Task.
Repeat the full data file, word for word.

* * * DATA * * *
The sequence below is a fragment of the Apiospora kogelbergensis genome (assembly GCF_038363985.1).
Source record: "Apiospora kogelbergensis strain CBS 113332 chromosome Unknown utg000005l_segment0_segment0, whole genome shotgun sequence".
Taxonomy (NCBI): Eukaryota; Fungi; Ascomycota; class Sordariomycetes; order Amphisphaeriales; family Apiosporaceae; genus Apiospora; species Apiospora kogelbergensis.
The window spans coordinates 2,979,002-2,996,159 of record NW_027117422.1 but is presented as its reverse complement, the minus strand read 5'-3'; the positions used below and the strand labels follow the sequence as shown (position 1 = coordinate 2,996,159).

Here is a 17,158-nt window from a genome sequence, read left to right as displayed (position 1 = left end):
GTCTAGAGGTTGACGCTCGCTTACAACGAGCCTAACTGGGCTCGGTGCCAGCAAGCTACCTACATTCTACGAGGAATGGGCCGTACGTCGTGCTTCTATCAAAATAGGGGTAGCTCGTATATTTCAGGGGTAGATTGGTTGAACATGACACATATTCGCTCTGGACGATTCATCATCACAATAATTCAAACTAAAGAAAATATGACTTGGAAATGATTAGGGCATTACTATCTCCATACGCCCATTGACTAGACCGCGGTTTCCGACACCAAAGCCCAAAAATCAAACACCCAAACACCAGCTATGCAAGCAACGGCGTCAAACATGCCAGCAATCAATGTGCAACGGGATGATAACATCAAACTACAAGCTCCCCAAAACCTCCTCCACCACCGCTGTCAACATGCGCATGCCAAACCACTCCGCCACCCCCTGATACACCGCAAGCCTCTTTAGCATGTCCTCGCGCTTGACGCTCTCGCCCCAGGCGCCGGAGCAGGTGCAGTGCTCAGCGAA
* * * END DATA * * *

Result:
The sequence below is a fragment of the Apiospora kogelbergensis genome (assembly GCF_038363985.1).
Source record: "Apiospora kogelbergensis strain CBS 113332 chromosome Unknown utg000005l_segment0_segment0, whole genome shotgun sequence".
Taxonomy (NCBI): Eukaryota; Fungi; Ascomycota; class Sordariomycetes; order Amphisphaeriales; family Apiosporaceae; genus Apiospora; species Apiospora kogelbergensis.
The window spans coordinates 2,979,002-2,996,159 of record NW_027117422.1 but is presented as its reverse complement, the minus strand read 5'-3'; the positions used below and the strand labels follow the sequence as shown (position 1 = coordinate 2,996,159).

Here is a 17,158-nt window from a genome sequence, read left to right as displayed (position 1 = left end):
GTCTAGAGGTTGACGCTCGCTTACAACGAGCCTAACTGGGCTCGGTGCCAGCAAGCTACCTACATTCTACGAGGAATGGGCCGTACGTCGTGCTTCTATCAAAATAGGGGTAGCTCGTATATTTCAGGGGTAGATTGGTTGAACATGACACATATTCGCTCTGGACGATTCATCATCACAATAATTCAAACTAAAGAAAATATGACTTGGAAATGATTAGGGCATTACTATCTCCATACGCCCATTGACTAGACCGCGGTTTCCGACACCAAAGCCCAAAAATCAAACACCCAAACACCAGCTATGCAAGCAACGGCGTCAAACATGCCAGCAATCAATGTGCAACGGGATGATAACATCAAACTACAAGCTCCCCAAAACCTCCTCCACCACCGCTGTCAACATGCGCATGCCAAACCACTCCGCCACCCCCTGATACACCGCAAGCCTCTTTAGCATGTCCTCGCGCTTGACGCTCTCGCCCCAGGCGCCGGAGCAGGTGCAGTGCTCAGCGAA